Thomas Lamson Ludington
Thomas L. Ludington
|Judge of the United States District Court for the Eastern District of Michigan|
June 12, 2006
|Nominated by||George W. Bush|
|Preceded by||Paul V. Gadola|
|Judge of the 42nd Circuit Court of Michigan|
|Alma mater||University of San Diego School of Law (J.D.)
Albion College (B.A.)
Thomas Lamson Ludington (born 1953) is a United States federal judge.
Born in Midland, Michigan, Ludington received a B.A. from Albion College in 1976 and a J.D. from the University of San Diego School of Law in 1979. He was in private practice in Michigan from 1980 to 1994. He was a judge on the 42nd Circuit Court of Michigan from 1994 to 2006, serving as Chief Judge of that court from 1999 to 2006.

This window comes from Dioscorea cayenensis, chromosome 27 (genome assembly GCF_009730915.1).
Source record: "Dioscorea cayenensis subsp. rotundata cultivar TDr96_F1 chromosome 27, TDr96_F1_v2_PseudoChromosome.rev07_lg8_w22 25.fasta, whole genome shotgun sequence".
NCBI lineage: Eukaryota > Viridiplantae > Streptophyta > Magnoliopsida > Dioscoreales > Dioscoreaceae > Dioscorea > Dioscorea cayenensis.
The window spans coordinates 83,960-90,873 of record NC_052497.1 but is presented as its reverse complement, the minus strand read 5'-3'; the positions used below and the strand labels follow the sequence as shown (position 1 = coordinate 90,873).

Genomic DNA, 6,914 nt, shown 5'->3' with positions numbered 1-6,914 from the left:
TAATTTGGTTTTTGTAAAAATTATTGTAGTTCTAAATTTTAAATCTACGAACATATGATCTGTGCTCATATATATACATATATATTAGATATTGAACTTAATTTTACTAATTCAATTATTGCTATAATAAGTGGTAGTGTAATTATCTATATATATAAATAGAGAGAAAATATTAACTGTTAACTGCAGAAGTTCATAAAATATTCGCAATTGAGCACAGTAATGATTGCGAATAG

Ludington was originally nominated through President George W. Bush on September 12, 2002, to a federal judgeship in the United States District Court for the Eastern District of Michigan vacated by Paul V. Gadola. During this time the judicial nomination process was blocked by Democrats in the United States Senate, and Ludington's appointment was delayed for 1,365 days. Ludington was later confirmed unanimously on June 8, 2006, and received his commission on June 12, 2006.
- Thomas Lamson Ludington at the Biographical Directory of Federal Judges, a public domain publication of the Federal Judicial Center.